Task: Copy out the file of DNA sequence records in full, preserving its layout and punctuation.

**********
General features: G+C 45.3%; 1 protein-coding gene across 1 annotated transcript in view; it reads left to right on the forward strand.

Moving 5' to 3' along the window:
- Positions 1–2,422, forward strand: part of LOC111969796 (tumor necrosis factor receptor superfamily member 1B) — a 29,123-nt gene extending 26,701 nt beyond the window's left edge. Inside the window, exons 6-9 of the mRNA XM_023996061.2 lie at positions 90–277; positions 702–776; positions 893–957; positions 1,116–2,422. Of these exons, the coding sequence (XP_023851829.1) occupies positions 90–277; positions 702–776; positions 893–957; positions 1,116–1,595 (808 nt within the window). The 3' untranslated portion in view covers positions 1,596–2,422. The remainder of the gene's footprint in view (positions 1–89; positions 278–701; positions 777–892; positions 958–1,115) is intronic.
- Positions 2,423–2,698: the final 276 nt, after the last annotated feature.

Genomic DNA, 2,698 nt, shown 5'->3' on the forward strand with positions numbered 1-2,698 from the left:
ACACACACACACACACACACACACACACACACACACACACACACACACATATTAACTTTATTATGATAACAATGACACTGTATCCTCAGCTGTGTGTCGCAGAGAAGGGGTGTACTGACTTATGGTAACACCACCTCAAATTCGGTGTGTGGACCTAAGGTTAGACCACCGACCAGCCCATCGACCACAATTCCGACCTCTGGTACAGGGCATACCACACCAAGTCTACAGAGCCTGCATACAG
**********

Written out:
General features: G+C 45.3%; 1 protein-coding gene across 1 annotated transcript in view; it reads left to right on the forward strand.

Moving 5' to 3' along the window:
- Positions 1–2,422, forward strand: part of LOC111969796 (tumor necrosis factor receptor superfamily member 1B) — a 29,123-nt gene extending 26,701 nt beyond the window's left edge. Inside the window, exons 6-9 of the mRNA XM_023996061.2 lie at positions 90–277; positions 702–776; positions 893–957; positions 1,116–2,422. Of these exons, the coding sequence (XP_023851829.1) occupies positions 90–277; positions 702–776; positions 893–957; positions 1,116–1,595 (808 nt within the window). The 3' untranslated portion in view covers positions 1,596–2,422. The remainder of the gene's footprint in view (positions 1–89; positions 278–701; positions 777–892; positions 958–1,115) is intronic.
- Positions 2,423–2,698: the final 276 nt, after the last annotated feature.

Genomic DNA, 2,698 nt, shown 5'->3' on the forward strand with positions numbered 1-2,698 from the left:
ACACACACACACACACACACACACACACACACACACACACACACACACATATTAACTTTATTATGATAACAATGACACTGTATCCTCAGCTGTGTGTCGCAGAGAAGGGGTGTACTGACTTATGGTAACACCACCTCAAATTCGGTGTGTGGACCTAAGGTTAGACCACCGACCAGCCCATCGACCACAATTCCGACCTCTGGTACAGGGCATACCACACCAAGTCTACAGAGCCTGCATACAG